Burrator night

My colleagues complain about the difficulty getting suitably qualified PhD students for their interdisciplinary research, but they don’t even think about developing them; they expect them to have been magicked up from somewhere (Lyall et al. 2015).

Some of the most complex social, environmental, and economic challenges we face today require interdisciplinary working. Employers increasingly call for graduates who are subject experts, but can also work collaboratively with other experts across disciplines to meet global and industry challenges. Higher education institutions tend to develop discipline expertise effectively. Actively building students’ capacity to collaborate beyond these, however, is not so common. 

Learning for the Future

The aim of the Learning for the Future toolkit is to help higher education staff create interdisciplinary modules where students can learn and practice the skills needed to do interdisciplinary work.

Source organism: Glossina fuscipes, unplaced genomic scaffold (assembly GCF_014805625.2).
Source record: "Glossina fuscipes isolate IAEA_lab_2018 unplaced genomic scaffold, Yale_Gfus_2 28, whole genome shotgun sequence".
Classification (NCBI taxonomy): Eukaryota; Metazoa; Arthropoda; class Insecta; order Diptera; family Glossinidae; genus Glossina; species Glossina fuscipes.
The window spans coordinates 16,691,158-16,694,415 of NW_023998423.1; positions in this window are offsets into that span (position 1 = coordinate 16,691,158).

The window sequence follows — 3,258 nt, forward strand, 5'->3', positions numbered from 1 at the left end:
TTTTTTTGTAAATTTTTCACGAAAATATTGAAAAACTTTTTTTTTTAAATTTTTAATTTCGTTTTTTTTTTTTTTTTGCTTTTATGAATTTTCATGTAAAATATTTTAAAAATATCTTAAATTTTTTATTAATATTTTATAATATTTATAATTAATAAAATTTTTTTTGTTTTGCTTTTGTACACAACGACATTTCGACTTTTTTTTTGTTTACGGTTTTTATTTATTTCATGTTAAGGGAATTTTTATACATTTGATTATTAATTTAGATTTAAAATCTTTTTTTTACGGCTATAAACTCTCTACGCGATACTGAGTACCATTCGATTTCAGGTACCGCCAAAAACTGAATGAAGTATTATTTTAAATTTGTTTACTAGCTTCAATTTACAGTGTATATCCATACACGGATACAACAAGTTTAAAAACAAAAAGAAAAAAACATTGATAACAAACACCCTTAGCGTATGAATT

This toolkit was funded by the HEFCE Catalyst Fund and developed by the University of Plymouth. Informed by innovative and experimental practice, the toolkit:

  • provides a rationale for teaching interdisciplinarity
  • offers a model of interdisciplinary skills that can be taught to students and made explicit to future employers
  • suggests ways to design modules and address logistic and practical issues
  • explains how to engage students as co-educators
  • helps you to evaluate success.
We found the rewards of working in this way to be extremely positive for staff and students and believe that the future of learning is interdisciplinary.